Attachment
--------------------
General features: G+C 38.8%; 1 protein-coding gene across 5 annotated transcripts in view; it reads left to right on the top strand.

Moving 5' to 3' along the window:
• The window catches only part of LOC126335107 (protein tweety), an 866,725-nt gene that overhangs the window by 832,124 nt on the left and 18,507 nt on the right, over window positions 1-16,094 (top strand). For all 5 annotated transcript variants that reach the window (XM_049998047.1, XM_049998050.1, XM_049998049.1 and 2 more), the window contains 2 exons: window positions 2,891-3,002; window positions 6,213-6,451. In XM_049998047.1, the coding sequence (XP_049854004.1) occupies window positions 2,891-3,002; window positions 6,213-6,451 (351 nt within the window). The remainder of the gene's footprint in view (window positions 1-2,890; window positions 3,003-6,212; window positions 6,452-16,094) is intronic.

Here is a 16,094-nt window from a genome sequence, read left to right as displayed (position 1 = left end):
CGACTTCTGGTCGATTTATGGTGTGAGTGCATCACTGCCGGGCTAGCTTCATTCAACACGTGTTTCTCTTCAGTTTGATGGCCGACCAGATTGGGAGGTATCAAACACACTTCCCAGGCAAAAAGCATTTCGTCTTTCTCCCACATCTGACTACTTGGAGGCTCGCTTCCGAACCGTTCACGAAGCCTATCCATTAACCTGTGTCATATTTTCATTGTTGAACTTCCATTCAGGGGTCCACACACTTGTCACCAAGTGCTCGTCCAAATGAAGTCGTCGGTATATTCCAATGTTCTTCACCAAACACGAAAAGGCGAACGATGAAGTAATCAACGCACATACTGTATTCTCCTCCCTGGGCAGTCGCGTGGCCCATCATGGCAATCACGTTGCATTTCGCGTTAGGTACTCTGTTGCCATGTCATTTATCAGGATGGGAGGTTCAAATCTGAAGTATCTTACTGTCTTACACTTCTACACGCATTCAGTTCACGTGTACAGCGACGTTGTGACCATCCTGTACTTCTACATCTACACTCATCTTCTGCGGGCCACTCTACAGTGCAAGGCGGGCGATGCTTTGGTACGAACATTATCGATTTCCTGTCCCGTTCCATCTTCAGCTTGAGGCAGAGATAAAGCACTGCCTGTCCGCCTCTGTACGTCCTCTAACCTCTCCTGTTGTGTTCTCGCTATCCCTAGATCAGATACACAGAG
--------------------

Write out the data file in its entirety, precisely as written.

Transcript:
General features: G+C 38.8%; 1 protein-coding gene across 5 annotated transcripts in view; it reads left to right on the top strand.

Moving 5' to 3' along the window:
• The window catches only part of LOC126335107 (protein tweety), an 866,725-nt gene that overhangs the window by 832,124 nt on the left and 18,507 nt on the right, over window positions 1-16,094 (top strand). For all 5 annotated transcript variants that reach the window (XM_049998047.1, XM_049998050.1, XM_049998049.1 and 2 more), the window contains 2 exons: window positions 2,891-3,002; window positions 6,213-6,451. In XM_049998047.1, the coding sequence (XP_049854004.1) occupies window positions 2,891-3,002; window positions 6,213-6,451 (351 nt within the window). The remainder of the gene's footprint in view (window positions 1-2,890; window positions 3,003-6,212; window positions 6,452-16,094) is intronic.

Here is a 16,094-nt window from a genome sequence, read left to right as displayed (position 1 = left end):
CGACTTCTGGTCGATTTATGGTGTGAGTGCATCACTGCCGGGCTAGCTTCATTCAACACGTGTTTCTCTTCAGTTTGATGGCCGACCAGATTGGGAGGTATCAAACACACTTCCCAGGCAAAAAGCATTTCGTCTTTCTCCCACATCTGACTACTTGGAGGCTCGCTTCCGAACCGTTCACGAAGCCTATCCATTAACCTGTGTCATATTTTCATTGTTGAACTTCCATTCAGGGGTCCACACACTTGTCACCAAGTGCTCGTCCAAATGAAGTCGTCGGTATATTCCAATGTTCTTCACCAAACACGAAAAGGCGAACGATGAAGTAATCAACGCACATACTGTATTCTCCTCCCTGGGCAGTCGCGTGGCCCATCATGGCAATCACGTTGCATTTCGCGTTAGGTACTCTGTTGCCATGTCATTTATCAGGATGGGAGGTTCAAATCTGAAGTATCTTACTGTCTTACACTTCTACACGCATTCAGTTCACGTGTACAGCGACGTTGTGACCATCCTGTACTTCTACATCTACACTCATCTTCTGCGGGCCACTCTACAGTGCAAGGCGGGCGATGCTTTGGTACGAACATTATCGATTTCCTGTCCCGTTCCATCTTCAGCTTGAGGCAGAGATAAAGCACTGCCTGTCCGCCTCTGTACGTCCTCTAACCTCTCCTGTTGTGTTCTCGCTATCCCTAGATCAGATACACAGAG